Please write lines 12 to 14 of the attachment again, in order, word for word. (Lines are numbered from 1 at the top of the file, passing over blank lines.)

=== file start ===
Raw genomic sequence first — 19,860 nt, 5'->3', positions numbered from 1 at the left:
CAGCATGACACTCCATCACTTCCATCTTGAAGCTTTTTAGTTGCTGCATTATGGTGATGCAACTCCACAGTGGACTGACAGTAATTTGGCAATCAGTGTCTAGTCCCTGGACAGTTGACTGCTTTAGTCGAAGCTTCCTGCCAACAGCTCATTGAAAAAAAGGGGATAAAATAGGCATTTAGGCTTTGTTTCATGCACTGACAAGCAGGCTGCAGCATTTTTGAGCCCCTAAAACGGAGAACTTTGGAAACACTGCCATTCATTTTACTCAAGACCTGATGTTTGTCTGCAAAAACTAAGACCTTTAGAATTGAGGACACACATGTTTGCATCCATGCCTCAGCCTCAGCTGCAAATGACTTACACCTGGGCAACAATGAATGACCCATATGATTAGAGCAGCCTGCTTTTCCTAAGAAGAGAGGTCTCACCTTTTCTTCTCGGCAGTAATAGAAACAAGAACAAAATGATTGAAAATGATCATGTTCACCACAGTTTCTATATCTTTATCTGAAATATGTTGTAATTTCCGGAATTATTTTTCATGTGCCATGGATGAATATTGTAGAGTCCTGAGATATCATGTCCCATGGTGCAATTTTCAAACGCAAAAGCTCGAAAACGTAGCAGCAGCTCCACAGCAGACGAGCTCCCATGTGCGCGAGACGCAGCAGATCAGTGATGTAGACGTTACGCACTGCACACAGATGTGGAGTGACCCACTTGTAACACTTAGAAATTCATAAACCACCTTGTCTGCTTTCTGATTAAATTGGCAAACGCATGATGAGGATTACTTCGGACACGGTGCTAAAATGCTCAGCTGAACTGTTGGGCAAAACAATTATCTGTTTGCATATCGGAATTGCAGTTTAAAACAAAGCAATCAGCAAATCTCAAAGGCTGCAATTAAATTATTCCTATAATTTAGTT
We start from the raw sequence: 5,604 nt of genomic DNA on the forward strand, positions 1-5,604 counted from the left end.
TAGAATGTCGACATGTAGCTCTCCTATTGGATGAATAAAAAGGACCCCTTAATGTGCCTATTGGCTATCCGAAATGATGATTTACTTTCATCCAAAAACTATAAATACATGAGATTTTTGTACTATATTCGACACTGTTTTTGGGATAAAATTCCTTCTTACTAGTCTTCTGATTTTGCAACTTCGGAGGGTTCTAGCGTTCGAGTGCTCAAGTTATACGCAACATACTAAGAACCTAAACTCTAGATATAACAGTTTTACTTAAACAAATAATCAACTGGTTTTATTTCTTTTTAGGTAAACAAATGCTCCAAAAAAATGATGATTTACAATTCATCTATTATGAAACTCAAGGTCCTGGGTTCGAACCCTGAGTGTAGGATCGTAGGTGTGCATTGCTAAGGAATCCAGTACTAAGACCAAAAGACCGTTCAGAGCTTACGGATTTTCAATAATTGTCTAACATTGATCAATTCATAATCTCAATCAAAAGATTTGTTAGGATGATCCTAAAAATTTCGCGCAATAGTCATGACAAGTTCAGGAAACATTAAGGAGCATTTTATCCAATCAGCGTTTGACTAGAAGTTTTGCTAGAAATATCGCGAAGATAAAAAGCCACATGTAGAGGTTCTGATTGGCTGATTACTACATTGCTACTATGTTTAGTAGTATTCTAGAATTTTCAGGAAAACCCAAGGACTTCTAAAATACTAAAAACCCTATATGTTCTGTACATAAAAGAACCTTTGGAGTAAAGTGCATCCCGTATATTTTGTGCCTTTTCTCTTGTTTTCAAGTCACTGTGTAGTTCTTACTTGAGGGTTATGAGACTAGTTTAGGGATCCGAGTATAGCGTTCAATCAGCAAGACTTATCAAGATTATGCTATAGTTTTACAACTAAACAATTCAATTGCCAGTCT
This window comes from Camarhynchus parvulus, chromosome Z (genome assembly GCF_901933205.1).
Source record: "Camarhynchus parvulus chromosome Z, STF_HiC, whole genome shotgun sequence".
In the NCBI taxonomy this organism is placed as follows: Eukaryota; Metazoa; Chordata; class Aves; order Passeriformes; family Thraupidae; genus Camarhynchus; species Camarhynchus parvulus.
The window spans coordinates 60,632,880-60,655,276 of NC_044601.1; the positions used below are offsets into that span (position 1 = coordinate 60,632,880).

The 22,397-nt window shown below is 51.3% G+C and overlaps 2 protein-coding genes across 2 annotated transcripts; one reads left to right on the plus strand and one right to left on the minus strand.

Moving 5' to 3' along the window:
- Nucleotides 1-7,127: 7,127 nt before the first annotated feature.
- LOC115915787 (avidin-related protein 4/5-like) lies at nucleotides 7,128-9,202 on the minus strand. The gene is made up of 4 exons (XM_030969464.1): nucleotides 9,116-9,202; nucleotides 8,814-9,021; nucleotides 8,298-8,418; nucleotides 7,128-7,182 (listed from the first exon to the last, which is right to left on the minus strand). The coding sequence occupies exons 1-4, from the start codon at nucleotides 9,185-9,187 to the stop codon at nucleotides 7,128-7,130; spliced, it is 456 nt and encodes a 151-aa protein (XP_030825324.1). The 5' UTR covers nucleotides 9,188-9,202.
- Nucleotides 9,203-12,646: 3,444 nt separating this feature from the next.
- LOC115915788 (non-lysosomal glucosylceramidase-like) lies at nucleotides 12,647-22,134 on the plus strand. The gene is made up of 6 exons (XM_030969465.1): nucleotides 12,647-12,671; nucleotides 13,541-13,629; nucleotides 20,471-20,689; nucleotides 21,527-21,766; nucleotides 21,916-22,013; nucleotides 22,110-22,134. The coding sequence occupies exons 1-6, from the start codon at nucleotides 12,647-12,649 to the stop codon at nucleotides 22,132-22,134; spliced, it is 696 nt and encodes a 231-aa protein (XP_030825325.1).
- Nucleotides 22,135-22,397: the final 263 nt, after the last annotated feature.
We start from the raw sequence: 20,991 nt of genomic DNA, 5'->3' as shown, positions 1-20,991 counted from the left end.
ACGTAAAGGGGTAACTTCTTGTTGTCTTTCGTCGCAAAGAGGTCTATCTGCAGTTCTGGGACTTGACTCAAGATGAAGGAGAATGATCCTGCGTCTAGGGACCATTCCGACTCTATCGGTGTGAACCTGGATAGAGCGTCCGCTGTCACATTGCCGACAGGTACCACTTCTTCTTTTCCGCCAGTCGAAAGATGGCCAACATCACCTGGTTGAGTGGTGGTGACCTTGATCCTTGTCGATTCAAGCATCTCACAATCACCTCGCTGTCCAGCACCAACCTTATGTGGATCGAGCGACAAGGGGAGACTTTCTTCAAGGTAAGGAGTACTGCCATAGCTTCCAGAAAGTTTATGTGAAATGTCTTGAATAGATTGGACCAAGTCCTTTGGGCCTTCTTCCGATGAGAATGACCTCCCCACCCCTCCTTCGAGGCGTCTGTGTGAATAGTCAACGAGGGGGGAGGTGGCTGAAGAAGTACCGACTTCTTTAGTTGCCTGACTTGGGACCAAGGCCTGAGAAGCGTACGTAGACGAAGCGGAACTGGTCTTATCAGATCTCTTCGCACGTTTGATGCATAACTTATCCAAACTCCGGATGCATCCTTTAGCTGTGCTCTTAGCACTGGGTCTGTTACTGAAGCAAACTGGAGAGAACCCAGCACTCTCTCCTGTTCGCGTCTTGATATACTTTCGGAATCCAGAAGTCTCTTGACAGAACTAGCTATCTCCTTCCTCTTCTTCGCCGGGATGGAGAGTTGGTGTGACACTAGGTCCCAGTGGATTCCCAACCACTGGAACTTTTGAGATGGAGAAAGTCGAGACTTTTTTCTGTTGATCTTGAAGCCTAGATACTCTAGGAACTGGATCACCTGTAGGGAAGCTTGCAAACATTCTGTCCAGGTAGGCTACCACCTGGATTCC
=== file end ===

- LOC115915787 (avidin-related protein 4/5-like) lies at nucleotides 7,128-9,202 on the minus strand. The gene is made up of 4 exons (XM_030969464.1): nucleotides 9,116-9,202; nucleotides 8,814-9,021; nucleotides 8,298-8,418; nucleotides 7,128-7,182 (listed from the first exon to the last, which is right to left on the minus strand). The coding sequence occupies exons 1-4, from the start codon at nucleotides 9,185-9,187 to the stop codon at nucleotides 7,128-7,130; spliced, it is 456 nt and encodes a 151-aa protein (XP_030825324.1). The 5' UTR covers nucleotides 9,188-9,202.
- Nucleotides 9,203-12,646: 3,444 nt separating this feature from the next.
- LOC115915788 (non-lysosomal glucosylceramidase-like) lies at nucleotides 12,647-22,134 on the plus strand. The gene is made up of 6 exons (XM_030969465.1): nucleotides 12,647-12,671; nucleotides 13,541-13,629; nucleotides 20,471-20,689; nucleotides 21,527-21,766; nucleotides 21,916-22,013; nucleotides 22,110-22,134. The coding sequence occupies exons 1-6, from the start codon at nucleotides 12,647-12,649 to the stop codon at nucleotides 22,132-22,134; spliced, it is 696 nt and encodes a 231-aa protein (XP_030825325.1).